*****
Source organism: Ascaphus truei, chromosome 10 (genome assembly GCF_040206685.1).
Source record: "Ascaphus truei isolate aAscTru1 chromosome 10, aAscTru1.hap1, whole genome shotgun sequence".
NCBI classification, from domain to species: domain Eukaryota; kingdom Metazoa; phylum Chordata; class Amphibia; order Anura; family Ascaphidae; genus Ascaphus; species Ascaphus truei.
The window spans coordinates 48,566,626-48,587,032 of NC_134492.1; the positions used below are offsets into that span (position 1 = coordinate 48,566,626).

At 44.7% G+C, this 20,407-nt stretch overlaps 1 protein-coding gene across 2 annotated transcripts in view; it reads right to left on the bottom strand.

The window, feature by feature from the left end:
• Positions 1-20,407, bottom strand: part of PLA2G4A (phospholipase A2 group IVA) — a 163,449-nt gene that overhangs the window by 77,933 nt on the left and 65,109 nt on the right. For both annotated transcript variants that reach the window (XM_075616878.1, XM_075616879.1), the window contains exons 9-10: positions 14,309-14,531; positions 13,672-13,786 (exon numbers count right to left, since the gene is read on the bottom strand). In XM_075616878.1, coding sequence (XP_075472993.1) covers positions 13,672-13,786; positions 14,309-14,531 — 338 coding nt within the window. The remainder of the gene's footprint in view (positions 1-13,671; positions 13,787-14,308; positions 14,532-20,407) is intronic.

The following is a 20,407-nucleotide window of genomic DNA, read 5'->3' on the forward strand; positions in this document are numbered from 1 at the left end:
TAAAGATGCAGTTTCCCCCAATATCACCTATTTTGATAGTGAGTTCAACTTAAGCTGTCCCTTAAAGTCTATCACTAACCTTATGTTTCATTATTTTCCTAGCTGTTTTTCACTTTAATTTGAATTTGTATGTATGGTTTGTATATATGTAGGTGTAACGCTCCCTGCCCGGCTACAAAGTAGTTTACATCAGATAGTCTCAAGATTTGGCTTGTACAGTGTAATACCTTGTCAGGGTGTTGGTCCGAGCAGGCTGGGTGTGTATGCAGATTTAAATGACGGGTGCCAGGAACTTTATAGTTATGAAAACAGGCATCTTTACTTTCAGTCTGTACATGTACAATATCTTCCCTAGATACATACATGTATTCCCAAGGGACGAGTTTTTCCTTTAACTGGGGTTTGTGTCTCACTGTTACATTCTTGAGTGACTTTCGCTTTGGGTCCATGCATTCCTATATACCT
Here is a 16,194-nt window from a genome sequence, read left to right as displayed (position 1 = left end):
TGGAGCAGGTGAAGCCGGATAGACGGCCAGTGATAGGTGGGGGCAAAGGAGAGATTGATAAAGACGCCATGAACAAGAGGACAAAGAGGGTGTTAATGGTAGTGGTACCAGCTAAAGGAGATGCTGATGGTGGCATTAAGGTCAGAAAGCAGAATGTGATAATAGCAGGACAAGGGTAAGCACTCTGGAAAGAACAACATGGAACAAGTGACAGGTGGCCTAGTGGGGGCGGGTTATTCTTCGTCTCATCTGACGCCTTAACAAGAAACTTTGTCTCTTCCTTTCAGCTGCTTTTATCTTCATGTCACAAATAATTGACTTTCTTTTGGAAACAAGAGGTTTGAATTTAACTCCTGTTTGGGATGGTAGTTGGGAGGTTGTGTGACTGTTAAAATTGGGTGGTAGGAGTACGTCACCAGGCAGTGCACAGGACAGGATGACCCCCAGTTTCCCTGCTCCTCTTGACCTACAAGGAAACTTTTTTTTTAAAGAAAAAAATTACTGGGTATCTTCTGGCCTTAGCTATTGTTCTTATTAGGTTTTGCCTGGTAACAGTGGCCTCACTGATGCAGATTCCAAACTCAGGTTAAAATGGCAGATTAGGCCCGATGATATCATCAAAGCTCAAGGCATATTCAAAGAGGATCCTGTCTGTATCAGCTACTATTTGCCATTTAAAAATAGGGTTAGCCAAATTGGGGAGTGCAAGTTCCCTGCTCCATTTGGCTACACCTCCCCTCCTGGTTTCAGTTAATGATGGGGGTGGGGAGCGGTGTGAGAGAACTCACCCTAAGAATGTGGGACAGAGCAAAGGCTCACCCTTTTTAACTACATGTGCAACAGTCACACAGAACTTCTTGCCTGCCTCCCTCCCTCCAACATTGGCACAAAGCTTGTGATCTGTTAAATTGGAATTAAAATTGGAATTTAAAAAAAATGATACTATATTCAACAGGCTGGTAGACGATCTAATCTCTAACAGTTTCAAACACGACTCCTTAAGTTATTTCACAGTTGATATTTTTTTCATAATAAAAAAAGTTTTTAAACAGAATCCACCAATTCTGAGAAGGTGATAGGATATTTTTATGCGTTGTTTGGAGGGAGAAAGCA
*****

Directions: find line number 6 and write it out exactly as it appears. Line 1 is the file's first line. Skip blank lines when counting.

The window, feature by feature from the left end: